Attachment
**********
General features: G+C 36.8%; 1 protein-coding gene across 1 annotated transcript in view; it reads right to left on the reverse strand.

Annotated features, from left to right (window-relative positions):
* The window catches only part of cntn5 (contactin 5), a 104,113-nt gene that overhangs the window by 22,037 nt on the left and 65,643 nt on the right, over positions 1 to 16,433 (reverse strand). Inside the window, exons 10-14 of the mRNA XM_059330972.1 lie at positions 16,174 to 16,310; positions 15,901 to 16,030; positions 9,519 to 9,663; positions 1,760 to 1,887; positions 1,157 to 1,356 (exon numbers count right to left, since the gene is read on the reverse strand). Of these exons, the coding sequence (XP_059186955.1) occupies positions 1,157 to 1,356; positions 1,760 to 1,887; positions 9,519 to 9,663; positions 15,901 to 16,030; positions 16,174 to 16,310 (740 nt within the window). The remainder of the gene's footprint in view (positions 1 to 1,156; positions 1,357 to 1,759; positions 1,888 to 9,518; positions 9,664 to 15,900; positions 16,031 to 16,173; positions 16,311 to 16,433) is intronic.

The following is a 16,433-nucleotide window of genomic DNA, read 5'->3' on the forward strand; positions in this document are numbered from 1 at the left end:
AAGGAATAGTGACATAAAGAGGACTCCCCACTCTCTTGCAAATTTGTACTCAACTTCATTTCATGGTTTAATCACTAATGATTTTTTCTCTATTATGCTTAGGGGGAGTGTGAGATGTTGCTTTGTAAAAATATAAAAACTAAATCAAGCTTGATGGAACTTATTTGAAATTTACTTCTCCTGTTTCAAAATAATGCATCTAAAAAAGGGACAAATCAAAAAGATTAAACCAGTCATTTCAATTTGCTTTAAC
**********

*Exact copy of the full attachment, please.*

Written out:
General features: G+C 36.8%; 1 protein-coding gene across 1 annotated transcript in view; it reads right to left on the reverse strand.

Annotated features, from left to right (window-relative positions):
* The window catches only part of cntn5 (contactin 5), a 104,113-nt gene that overhangs the window by 22,037 nt on the left and 65,643 nt on the right, over positions 1 to 16,433 (reverse strand). Inside the window, exons 10-14 of the mRNA XM_059330972.1 lie at positions 16,174 to 16,310; positions 15,901 to 16,030; positions 9,519 to 9,663; positions 1,760 to 1,887; positions 1,157 to 1,356 (exon numbers count right to left, since the gene is read on the reverse strand). Of these exons, the coding sequence (XP_059186955.1) occupies positions 1,157 to 1,356; positions 1,760 to 1,887; positions 9,519 to 9,663; positions 15,901 to 16,030; positions 16,174 to 16,310 (740 nt within the window). The remainder of the gene's footprint in view (positions 1 to 1,156; positions 1,357 to 1,759; positions 1,888 to 9,518; positions 9,664 to 15,900; positions 16,031 to 16,173; positions 16,311 to 16,433) is intronic.

The following is a 16,433-nucleotide window of genomic DNA, read 5'->3' on the forward strand; positions in this document are numbered from 1 at the left end:
AAGGAATAGTGACATAAAGAGGACTCCCCACTCTCTTGCAAATTTGTACTCAACTTCATTTCATGGTTTAATCACTAATGATTTTTTCTCTATTATGCTTAGGGGGAGTGTGAGATGTTGCTTTGTAAAAATATAAAAACTAAATCAAGCTTGATGGAACTTATTTGAAATTTACTTCTCCTGTTTCAAAATAATGCATCTAAAAAAGGGACAAATCAAAAAGATTAAACCAGTCATTTCAATTTGCTTTAAC